HARARE – Former Zanu PF chief whip and minister of Transport Joram Gumbo has described the current crop of legislators as a big letdown as they do not ask pertinent questions in Parliament resulting in a pile-up of questions with notice.
Gumbo said most of the parliamentarians are only lively during the questions without notice section but quickly withdraw into their shells when it is time for questions with notice.
According to Gumbo, some of the MPs who would have submitted their questions leave the august House before the questions are answered resulting in a logjam.
Responding to allegations by legislators that some ministers were in the habit of avoiding Parliament’s Wednesday question and answer sessions, Gumbo told the Daily News yesterday that it was in fact MPs who are causing the backlog.
“Ministers are being let down by MPs who waste a lot of time joking during questions without notice and by the time ministers want to respond to their written questions, the majority of them would have left and Parliament adjourns for lack of quorum only for them to complain that we are not responding to their questions. That is not fair,” Gumbo said.
Legislators, however, feel that it has become habitual for ministers and their deputies to skip these critical sessions, a situation they say defeats procedure and the checks and balance system in a democracy like Zimbabwe.
A Zanu PF MP, who spoke to the Daily News on condition of anonymity, named Gumbo, Local Government minister Saviour Kasukuwere and Joseph Made, as some of the officials who have dozens of questions that they are “avoiding”.
“Some of them have gone to the extent of calling us, threatening to use their influence in the party to fix us because they say we ask questions designed to expose them,” the lawmaker said. But Gumbo, said he was not aware of such incidences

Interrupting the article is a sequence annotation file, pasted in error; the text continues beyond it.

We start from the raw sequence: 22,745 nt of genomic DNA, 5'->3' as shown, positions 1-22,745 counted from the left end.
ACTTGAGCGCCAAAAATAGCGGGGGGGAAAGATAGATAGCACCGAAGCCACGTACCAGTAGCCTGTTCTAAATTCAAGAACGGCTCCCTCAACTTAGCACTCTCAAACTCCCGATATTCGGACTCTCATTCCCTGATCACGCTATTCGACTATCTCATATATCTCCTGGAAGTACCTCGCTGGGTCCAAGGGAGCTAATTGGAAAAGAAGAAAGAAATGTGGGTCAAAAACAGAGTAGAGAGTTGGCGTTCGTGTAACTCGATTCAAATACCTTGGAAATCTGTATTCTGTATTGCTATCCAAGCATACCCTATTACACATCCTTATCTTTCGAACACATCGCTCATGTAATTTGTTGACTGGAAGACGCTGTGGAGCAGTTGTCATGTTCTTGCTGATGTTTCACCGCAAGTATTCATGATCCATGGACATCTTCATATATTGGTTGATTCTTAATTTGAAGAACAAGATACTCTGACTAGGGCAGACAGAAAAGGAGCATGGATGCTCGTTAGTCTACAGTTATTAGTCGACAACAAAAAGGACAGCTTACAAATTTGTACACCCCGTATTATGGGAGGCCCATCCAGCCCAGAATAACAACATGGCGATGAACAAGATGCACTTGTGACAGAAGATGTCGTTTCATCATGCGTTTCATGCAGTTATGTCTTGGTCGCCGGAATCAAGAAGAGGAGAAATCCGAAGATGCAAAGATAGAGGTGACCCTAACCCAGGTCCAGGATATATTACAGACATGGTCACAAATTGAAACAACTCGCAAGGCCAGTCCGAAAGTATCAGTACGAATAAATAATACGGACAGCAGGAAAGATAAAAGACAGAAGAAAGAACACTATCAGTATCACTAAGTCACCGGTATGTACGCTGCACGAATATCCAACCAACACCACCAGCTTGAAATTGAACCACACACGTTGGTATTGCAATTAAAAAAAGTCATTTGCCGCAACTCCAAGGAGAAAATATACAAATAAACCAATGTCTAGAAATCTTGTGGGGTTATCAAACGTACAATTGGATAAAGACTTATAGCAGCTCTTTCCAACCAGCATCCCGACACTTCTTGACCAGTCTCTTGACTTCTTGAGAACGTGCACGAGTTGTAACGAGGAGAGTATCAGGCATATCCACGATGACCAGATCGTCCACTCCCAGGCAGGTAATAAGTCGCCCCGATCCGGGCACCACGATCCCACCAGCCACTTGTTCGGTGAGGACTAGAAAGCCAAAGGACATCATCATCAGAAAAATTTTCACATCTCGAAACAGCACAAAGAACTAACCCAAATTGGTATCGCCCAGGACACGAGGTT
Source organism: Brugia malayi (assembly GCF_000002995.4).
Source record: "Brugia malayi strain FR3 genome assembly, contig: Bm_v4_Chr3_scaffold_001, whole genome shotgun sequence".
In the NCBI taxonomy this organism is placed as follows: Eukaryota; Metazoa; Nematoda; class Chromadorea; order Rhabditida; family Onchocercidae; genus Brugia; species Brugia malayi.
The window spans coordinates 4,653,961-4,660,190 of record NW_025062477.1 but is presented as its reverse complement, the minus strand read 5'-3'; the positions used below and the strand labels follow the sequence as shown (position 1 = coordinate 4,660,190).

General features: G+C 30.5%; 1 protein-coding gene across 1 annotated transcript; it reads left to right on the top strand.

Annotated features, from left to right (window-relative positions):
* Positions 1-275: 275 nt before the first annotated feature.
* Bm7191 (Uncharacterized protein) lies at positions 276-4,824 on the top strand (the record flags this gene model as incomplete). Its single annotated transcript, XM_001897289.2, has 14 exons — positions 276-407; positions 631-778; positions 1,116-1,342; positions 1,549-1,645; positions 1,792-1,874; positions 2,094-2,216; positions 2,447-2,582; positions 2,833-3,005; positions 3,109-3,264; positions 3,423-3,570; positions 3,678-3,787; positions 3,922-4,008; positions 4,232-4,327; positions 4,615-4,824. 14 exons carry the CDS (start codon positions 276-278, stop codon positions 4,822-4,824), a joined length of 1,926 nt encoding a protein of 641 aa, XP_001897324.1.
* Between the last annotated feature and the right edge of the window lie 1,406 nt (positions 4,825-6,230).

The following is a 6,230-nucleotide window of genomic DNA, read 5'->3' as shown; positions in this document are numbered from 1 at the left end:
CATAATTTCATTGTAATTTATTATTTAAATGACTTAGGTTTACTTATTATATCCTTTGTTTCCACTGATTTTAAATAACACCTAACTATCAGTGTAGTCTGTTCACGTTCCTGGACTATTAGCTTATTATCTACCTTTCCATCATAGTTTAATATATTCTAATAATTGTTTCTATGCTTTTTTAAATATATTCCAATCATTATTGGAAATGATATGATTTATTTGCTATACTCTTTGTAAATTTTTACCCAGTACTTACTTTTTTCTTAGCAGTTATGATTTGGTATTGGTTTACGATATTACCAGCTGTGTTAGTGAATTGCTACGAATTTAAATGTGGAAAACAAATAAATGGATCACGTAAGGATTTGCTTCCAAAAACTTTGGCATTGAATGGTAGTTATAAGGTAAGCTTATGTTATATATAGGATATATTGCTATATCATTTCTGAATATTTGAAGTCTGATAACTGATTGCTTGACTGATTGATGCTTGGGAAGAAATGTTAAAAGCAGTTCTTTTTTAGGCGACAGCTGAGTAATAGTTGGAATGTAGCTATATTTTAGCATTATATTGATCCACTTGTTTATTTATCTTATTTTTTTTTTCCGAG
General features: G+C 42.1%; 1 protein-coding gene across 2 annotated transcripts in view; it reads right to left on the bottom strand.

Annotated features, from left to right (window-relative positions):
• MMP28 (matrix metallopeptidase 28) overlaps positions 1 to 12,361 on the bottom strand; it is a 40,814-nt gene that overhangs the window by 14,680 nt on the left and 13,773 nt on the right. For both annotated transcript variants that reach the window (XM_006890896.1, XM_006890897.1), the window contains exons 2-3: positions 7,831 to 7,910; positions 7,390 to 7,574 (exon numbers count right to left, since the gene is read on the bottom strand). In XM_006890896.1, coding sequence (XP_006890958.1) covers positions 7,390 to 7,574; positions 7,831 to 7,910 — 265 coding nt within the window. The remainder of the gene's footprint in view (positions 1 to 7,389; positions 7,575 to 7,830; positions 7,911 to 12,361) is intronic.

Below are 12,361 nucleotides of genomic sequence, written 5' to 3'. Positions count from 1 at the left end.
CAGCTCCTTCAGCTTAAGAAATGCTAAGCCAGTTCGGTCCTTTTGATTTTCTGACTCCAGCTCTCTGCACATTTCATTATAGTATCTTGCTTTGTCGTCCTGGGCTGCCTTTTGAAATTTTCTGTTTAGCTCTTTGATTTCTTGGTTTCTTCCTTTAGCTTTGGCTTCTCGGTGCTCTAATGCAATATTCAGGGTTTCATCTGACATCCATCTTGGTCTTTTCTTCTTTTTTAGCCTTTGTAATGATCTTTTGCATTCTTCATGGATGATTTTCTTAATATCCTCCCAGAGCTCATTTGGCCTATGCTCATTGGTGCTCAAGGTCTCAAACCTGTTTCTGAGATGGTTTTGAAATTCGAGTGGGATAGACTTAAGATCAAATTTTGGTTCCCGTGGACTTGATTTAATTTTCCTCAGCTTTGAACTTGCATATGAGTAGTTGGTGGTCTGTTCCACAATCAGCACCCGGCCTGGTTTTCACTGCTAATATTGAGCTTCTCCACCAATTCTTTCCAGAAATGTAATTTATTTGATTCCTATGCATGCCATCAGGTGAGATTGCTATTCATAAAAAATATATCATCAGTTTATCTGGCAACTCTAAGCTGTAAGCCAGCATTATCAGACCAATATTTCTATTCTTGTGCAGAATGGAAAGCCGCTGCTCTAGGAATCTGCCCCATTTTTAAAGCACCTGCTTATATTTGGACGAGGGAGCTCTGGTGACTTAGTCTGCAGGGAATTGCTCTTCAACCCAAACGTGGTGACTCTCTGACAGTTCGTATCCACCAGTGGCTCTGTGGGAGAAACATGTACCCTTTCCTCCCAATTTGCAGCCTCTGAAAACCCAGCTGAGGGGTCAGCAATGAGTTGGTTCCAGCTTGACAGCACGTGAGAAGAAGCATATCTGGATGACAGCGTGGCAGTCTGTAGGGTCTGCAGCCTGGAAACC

“Being a former chief whip, I am one minister who clearly understands what the MPs go through when their questions are not answered. Whenever ministers cannot make it to Parliament, they send in their deputies and just check what time I, for example, leave Parliament waiting to answer questions. However, most of the times, the MPs will have left and I can give the example of (Jessie) Majome (MDC MP for Harare West) who has questions dating as far back as December last year on the order paper,” he added.
Vice President Emmerson Mnangagwa, the leader of government business both in the Upper and Lower chambers, has previously suggested that it was Speaker of the National Assembly Jacob Mudenda’s duty to ensure that ministers attend to policy answer questions relating to their portfolios.
Mnangagwa said this while responding to Ronald Muderedza, Zanu PF Buhera Central MP, who wanted to know government policy on ministers who do not take parliamentary business seriously.
“Government has three arms —the executive, judiciary and legislature. Now the honourable member is asking why the executive does not interfere with the legislature… he is asking whether there is government policy which resides in the executive but parliamentary procedure resides in the House. So I am completely correct to advise him that the offensive he seeks cannot be done by the executive but Parliament,” Mnangagwa said.
The question and answer sessions present an opportunity for backbenchers (MPs who are not ministers) to ask ministers questions on a number of issues that may be affecting their constituencies or the country at large.